Bed bug bites appear as small, pink and puffy spots with darker coloring in the center. They may or may not itch. While bed bugs can bite you anywhere, they usually concentrate in areas that were exposed while sleeping like hands, wrists, ankles, neck, and face. Bites usually occur in lines or irregular zig-zagging clusters and can accumulate over many nights.

The size of the bites will vary depending on your body’s reaction. People who are more sensitive or allergic will display larger bites. If you scratch your bites, they may become inflamed. Keep bites clean and use an antibacterial if they appear infected.

What Do Bed Bugs Look Like?

Now that we know what bed bug bites looks like, let’s identify the culprit behind them. A live bed bug sighting will be definite confirmation that you have a problem.

Bed bugs are tiny, Appleseed-sized insects. They are flat and oval shaped with horizontal ridges across their bodies. Bed bugs don’t have wings, but they are very fast movers.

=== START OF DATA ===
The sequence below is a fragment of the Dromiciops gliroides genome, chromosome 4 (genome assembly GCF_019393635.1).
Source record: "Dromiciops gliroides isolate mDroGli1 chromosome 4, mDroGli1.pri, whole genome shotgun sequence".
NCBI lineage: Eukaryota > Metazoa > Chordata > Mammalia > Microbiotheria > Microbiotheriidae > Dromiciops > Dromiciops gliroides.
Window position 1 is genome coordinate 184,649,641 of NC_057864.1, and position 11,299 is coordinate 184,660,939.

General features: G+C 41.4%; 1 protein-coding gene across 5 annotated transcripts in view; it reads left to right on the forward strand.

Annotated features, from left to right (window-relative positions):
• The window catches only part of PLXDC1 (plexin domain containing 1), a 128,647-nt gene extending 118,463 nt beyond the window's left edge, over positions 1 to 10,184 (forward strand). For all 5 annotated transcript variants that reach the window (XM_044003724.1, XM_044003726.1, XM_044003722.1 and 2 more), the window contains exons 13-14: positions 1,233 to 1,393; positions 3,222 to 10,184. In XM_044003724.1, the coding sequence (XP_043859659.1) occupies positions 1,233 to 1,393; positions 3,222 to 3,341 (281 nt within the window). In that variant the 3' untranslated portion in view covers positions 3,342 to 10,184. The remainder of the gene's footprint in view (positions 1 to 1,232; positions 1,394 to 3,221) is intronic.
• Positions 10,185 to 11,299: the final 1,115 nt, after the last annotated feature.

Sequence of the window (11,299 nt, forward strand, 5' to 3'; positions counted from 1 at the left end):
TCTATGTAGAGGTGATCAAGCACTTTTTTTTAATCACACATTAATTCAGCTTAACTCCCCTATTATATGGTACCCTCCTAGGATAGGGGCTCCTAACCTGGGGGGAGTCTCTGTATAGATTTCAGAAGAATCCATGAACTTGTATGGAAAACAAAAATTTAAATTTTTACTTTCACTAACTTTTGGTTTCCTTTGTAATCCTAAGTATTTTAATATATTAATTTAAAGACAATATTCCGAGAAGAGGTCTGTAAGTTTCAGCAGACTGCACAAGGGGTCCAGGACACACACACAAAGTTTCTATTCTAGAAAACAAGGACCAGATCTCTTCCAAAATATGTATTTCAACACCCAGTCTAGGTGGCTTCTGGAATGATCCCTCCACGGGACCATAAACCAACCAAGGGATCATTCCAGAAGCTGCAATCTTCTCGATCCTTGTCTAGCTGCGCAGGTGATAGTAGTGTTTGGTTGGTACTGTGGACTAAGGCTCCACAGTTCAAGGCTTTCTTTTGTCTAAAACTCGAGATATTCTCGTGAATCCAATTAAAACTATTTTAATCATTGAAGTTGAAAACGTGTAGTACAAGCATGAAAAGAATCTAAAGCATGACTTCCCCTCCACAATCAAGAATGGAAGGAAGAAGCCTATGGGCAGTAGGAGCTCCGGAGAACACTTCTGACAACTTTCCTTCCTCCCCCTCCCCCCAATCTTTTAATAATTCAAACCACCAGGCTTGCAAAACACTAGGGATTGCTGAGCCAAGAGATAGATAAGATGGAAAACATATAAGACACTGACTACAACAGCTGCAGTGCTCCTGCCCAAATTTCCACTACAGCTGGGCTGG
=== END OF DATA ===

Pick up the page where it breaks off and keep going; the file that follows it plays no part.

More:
bed bug anatomy

Bed bug nymphs are significantly smaller than the adults and may be difficult to spot. Check the EPA webpage for further info on identifying bed bugs at all stages.

What Does Bed Bug Shedding Look Like?

Growing bed bugs molt – or shed their outer skin – after each time they feed. They go through five stages of molting before they reach full maturity. During each stage, bed bugs leave behind their shed skins, which you might notice accumulating around your home and on your furniture.

A bug shed appears in the shape of an actual bug but is an abandoned hollow exoskeleton. They are pale and yellow and in color. Bed bug sheds are a sure sign of infestation and can be vacuumed up to remove.

What Do Different Types of Bed Bug Residue Look Like?